If you find yourself in the role of Executor or Administrator then you will need to decide if you want to administer the Estate yourself, or instruct a Probate Solicitor to help you.

Probate usually involves a significant amount of legal, administrative and tax work, which can be complicated and time consuming. If you decide to carry out this work yourself it’s important to note that you could be held financially and legally liable for any mistakes that you make, even if these are genuine errors. For more information, see What Happens if I Make a Mistake as an Executor?

If you feel confident in your ability to carry out all the required tasks, can commit sufficient time, and/or the Estate assets are not complicated then you may choose to complete the process yourself. However, if you’re not confident in carrying out the work that is required then you may decide to instruct a Probate Solicitor to take on the responsibility of the Probate work for you.

Steps Involved in the Probate Process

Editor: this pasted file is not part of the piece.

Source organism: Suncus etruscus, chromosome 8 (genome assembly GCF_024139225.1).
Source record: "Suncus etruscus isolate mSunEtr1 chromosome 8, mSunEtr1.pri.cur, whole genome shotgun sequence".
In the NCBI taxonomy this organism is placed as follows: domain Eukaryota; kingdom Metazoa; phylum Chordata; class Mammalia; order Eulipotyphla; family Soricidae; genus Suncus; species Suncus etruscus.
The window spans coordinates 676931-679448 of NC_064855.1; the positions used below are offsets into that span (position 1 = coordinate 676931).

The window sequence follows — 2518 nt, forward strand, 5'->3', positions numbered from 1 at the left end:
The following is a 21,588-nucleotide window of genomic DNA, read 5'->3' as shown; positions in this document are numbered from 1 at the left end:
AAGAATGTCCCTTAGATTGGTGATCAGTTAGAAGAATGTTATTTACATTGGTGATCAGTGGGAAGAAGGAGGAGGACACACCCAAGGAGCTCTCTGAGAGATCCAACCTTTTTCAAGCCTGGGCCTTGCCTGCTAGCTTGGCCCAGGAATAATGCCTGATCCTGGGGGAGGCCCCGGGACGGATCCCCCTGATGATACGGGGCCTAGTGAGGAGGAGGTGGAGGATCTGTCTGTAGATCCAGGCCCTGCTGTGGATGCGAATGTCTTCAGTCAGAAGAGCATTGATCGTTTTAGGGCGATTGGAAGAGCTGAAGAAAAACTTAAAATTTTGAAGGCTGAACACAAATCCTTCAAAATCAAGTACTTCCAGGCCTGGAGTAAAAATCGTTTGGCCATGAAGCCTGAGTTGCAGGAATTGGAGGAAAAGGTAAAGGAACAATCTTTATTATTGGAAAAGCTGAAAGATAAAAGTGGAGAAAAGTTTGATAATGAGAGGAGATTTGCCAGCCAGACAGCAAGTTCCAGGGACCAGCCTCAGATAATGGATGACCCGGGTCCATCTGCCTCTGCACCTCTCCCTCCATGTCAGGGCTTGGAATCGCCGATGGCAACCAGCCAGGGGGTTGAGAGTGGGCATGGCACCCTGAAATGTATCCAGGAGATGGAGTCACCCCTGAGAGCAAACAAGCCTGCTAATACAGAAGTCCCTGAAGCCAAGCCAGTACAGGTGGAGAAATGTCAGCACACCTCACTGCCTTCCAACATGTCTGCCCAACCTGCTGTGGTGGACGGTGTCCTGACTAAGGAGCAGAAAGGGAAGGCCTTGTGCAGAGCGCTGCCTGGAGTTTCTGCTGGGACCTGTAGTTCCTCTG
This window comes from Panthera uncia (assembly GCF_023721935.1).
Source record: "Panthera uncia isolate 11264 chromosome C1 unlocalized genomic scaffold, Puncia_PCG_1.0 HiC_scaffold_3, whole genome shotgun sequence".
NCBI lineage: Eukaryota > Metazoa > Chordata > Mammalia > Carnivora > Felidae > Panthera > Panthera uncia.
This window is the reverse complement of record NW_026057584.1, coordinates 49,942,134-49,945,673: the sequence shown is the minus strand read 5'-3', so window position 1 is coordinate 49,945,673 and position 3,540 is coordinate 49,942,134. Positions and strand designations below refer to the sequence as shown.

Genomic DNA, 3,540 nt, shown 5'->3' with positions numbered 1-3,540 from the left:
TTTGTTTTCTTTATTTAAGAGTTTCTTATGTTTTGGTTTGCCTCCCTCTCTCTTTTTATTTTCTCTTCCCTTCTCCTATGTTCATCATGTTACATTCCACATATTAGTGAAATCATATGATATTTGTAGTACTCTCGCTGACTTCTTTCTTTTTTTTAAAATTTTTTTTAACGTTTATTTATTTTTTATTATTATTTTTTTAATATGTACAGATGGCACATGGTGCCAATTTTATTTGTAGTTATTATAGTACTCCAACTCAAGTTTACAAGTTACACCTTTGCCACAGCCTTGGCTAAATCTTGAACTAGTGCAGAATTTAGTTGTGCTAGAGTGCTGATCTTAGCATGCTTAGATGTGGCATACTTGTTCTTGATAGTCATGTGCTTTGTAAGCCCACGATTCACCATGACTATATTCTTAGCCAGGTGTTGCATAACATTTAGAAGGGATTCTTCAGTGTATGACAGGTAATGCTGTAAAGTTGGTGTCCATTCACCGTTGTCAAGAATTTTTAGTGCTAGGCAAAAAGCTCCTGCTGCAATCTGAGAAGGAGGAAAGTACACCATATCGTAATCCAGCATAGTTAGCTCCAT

The quickest and easiest way to decide whether to instruct a Probate Solicitor or to carry out the Probate work yourself, is to look at the list below showing the different stages of the Probate process and some of the work involved. 

Some of these stages require more complex work than others. It’s a good idea to be fully aware of what’s involved in Probate before committing to doing it yourself.

1. Notifying utilities and other organisations of the death (such as HM Revenue & Customs and the Department of Work and Pensions)

All relevant organisations need to be notified of the person’s death. Many Government organisations can be informed using their Tell Us Once service.

2. Locating all assets and calculating their value

Everything that the deceased person owned will need to be located and valued. This can become complicated if they owned property abroad or had secret assets that their family and friends were not aware of.